Hostas (Hosta spp.), which grow in U.S. Department of Agriculture plant hardiness zones 3 through 9, decorate semi-shady gardens with large foliage and delicate seasonal flowers. Many pests -- including deer, slugs and squirrels -- like to feed on the succulent leaves and stems of these bushy perennials. A small arsenal of tips and tricks can help prevent squirrel damage to prized hostas.
Squirrels don't feed voraciously on hosta, nor do they actively seek it out. A few circumstances lead to feeding. For instance, squirrels will eat young, tender plants as they emerge. They will also feed on the water-rich foliage during a drought, leaving small stems poking up from the ground. They're not picky about which hosta variety they go after.
Placing small plant cages -- sometimes called tomato cages -- or fences around hosta plants will prevent some animals from feeding on them, including squirrels. Metal mesh cages and fences, however, may not be the most aesthetically appealing option nor the most economical. One point in their favor is they are simple to construct.
Place metal garden stakes around the area with hostas, spacing them no more than 4 feet apart. The stakes must be as tall or taller than the hostas. Attach poultry wire or wire mesh fence (with less than 1/2-inch holes) to the stakes. Drape bird netting over the top of the fence and attach it with clothespins or other clips.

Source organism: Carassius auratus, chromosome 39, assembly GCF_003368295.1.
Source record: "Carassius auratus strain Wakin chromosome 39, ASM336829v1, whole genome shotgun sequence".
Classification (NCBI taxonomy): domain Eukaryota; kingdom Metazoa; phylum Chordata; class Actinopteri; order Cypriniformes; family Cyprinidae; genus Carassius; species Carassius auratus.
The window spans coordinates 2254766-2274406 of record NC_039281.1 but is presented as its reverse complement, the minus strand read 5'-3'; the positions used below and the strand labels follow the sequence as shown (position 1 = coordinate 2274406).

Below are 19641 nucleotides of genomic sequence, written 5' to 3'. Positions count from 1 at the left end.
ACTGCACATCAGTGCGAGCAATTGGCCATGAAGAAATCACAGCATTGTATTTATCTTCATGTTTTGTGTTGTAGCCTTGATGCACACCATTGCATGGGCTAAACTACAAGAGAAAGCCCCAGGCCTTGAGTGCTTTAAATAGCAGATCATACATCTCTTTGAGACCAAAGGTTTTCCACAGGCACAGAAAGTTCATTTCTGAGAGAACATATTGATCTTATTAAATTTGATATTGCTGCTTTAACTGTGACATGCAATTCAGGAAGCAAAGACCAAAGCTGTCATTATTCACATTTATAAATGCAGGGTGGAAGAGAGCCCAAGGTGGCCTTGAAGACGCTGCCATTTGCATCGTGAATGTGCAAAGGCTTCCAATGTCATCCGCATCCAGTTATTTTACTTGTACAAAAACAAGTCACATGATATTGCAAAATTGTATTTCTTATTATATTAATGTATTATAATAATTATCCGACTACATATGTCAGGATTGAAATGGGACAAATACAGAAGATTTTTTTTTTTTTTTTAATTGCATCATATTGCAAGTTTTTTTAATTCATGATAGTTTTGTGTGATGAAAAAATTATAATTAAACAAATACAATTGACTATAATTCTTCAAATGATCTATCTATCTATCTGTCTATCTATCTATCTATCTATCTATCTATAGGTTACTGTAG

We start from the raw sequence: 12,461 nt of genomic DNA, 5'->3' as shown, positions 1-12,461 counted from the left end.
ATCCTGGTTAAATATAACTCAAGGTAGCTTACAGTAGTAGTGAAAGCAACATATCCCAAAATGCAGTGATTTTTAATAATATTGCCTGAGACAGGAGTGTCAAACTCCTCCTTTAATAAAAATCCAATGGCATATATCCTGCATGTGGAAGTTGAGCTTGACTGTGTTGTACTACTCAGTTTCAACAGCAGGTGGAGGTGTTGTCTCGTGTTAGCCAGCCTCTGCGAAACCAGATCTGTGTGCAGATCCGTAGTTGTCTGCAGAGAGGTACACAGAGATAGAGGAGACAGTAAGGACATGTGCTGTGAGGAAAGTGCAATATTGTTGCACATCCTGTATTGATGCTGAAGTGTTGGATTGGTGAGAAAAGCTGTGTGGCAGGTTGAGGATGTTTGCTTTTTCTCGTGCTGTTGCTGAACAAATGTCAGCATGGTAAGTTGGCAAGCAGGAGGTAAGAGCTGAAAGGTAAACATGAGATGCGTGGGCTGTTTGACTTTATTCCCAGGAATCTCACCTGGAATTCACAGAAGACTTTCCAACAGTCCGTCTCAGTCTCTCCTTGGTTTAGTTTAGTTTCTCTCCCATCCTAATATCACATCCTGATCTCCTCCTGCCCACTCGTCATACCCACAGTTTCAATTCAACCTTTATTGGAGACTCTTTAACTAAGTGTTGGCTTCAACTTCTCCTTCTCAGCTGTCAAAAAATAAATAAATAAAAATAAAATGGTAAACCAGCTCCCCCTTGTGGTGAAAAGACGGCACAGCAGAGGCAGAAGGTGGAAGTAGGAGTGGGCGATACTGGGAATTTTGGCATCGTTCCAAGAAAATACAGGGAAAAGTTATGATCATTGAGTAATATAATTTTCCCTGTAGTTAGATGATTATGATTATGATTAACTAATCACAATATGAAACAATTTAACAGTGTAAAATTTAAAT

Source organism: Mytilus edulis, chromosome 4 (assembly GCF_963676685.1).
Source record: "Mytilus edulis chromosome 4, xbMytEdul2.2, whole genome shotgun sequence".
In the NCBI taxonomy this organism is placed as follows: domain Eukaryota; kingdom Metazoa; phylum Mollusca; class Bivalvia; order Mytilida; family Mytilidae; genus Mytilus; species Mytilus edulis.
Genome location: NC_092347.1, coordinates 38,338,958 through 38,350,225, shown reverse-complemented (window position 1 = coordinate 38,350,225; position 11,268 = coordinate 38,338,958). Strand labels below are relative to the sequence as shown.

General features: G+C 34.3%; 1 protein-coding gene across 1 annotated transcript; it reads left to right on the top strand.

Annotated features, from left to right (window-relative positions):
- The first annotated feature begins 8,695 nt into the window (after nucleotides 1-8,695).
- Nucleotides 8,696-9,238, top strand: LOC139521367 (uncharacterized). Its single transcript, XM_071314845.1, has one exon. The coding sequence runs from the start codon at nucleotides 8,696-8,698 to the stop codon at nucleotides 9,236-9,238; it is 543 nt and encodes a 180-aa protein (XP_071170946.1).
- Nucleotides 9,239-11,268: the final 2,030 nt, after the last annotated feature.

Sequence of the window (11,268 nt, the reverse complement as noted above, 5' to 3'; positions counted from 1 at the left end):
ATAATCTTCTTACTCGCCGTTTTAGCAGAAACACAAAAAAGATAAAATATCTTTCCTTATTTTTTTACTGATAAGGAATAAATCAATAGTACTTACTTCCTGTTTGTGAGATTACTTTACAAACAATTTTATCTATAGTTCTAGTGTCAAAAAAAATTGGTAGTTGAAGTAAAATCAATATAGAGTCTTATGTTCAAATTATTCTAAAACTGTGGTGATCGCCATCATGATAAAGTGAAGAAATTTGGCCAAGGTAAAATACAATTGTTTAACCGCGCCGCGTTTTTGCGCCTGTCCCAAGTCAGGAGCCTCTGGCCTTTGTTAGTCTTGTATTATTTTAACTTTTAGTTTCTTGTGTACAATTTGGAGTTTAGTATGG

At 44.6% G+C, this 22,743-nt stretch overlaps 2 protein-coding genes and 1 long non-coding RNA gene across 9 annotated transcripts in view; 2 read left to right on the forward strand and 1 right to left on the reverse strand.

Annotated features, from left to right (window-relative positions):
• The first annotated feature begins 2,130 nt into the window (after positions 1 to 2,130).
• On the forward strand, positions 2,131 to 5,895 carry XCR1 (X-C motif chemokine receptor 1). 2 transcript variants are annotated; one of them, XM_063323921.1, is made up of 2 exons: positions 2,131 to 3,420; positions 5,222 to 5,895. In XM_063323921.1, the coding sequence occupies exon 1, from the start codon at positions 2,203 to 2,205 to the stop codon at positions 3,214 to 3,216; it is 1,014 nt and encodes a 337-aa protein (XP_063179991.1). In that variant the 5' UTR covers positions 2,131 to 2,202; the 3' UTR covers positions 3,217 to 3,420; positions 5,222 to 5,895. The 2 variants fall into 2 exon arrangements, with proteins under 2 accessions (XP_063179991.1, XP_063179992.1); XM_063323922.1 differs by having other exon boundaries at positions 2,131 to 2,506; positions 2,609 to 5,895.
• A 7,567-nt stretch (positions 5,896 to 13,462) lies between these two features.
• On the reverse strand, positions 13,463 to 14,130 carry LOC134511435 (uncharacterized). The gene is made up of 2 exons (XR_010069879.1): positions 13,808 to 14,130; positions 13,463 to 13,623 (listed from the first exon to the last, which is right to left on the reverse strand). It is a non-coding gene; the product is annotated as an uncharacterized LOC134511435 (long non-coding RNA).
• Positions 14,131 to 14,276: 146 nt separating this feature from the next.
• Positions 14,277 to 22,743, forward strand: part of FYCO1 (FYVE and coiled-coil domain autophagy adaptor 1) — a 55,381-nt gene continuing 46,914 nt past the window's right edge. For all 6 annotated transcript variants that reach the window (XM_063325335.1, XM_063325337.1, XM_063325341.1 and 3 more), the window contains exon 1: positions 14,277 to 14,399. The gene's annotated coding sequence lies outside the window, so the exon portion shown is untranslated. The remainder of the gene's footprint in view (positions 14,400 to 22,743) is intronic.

Squirrels may dig up hosta roots or young, tender, recently planted hostas. To stop squirrels from digging, install a layer of hardware mesh just under the soil surface. Lightly scrape away the first inch or so of soil and place the mesh around the hosta. Re-cover with the soil and mulch.
Be aware that young hostas will continue to grow wider at their bases as they age, so check the mesh throughout the growing season to ensure it isn't blocking growth. Simply move it out away from the base of the hosta as the plant grows. You can also dig a small trench around the root base of hostas and make an under-the-soil wire mesh cage.
Some like it hot, but squirrels don't. The capsaicin in a hot sauce solution sprayed on hostas will burn squirrels' paws, lips and tongue as it does humans' and its smell also repels squirrels.
To create the solution, boil one chopped yellow onion, one chopped jalapeno and 1 tablespoon cayenne pepper in 2 quarts of water for 20 minutes; strain the mixture with a cheesecloth and let it cool. Place the solution in a spray bottle and spray the hosta every three to five days and after each time it rains.
Quench Their Thirsts
The leaves of hosta hold a lot of water, making them a delectable treat for squirrels during drought. If you notice squirrels are attacking hostas when it hasn't rained a lot, consider placing additional water sources around the yard for them. A bird bath put in a convenient location will attract not only squirrels but also songbirds and sometimes butterflies.
Feeding stations for squirrels may also keep them away from young, tender hostas in the spring and early summer. Place special squirrel feeders throughout the yard and fill them with squirrel favorites such as nuts, corn and sunflower seeds.
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